Issues beneath issues at Synod 2015 | George Weigel | CWR
There has been much talk and discussion about divorce, remarriage, and nullity, but more attention should be paid to the serious matters “beneath the surface” of those debates
ROME. Since Pope Francis announced that two Synods would examine the contemporary crisis of marriage and the family and work to devise more evangelically dynamic responses to that crisis, a lot of attention has focused on issues of Catholic discipline: How does the Church determine that a marriage never existed and thus grant a decree of nullity? What is to be done about the sacramental situation of divorced and civilly remarried Catholics? How does the Church best prepare its sons and daughters for marriage?
Beneath these visible questions lie more basic questions of the Church’s self-understanding. So one hopes that Synod 2015 will focus some of its attention on these very serious matters “beneath the surface” of the current debate.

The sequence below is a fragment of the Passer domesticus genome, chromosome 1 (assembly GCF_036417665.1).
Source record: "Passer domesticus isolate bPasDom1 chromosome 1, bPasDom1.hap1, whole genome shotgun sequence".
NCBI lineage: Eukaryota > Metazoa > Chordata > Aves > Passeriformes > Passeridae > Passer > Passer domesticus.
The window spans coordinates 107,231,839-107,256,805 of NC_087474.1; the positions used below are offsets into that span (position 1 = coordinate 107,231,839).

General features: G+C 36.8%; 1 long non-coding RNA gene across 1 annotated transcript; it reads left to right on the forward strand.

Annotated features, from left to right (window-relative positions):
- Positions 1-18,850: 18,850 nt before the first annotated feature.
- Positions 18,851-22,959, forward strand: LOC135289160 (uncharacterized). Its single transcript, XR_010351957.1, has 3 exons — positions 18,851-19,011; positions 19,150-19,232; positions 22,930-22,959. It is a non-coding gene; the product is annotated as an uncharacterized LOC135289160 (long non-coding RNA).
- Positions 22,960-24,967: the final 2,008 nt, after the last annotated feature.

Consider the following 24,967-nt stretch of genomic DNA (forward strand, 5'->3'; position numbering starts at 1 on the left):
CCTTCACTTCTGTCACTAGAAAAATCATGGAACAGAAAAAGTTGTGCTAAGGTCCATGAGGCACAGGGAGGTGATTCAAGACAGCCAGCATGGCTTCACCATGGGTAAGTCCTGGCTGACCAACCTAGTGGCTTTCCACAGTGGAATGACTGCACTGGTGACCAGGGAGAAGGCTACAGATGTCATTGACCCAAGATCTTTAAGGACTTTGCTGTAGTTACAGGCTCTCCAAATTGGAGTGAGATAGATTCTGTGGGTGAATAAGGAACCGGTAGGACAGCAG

1. Can Catholics be both sinner and saved?
Proposals to admit divorced and remarried Catholics to Holy Communion, after a penitential period but without a decree that the prior marriage never existed (an “annulment”), seem to some to reflect Martin Luther’s old claim that Christians are always simul iustus et peccator, “both sinner and saved.” Fifty years of ecumenical dialogue and serious theological work have not found a way to square this claim with classic Catholic understandings of sin and grace. Would the admission of the divorced and civilly remarried to Holy Communion eviscerate the Church’s classic understanding of God’s life within us, how we can reject that grace by certain grave sins, and how we are restored to friendship with God?
2. How does the Church help its people climb the ladder of love?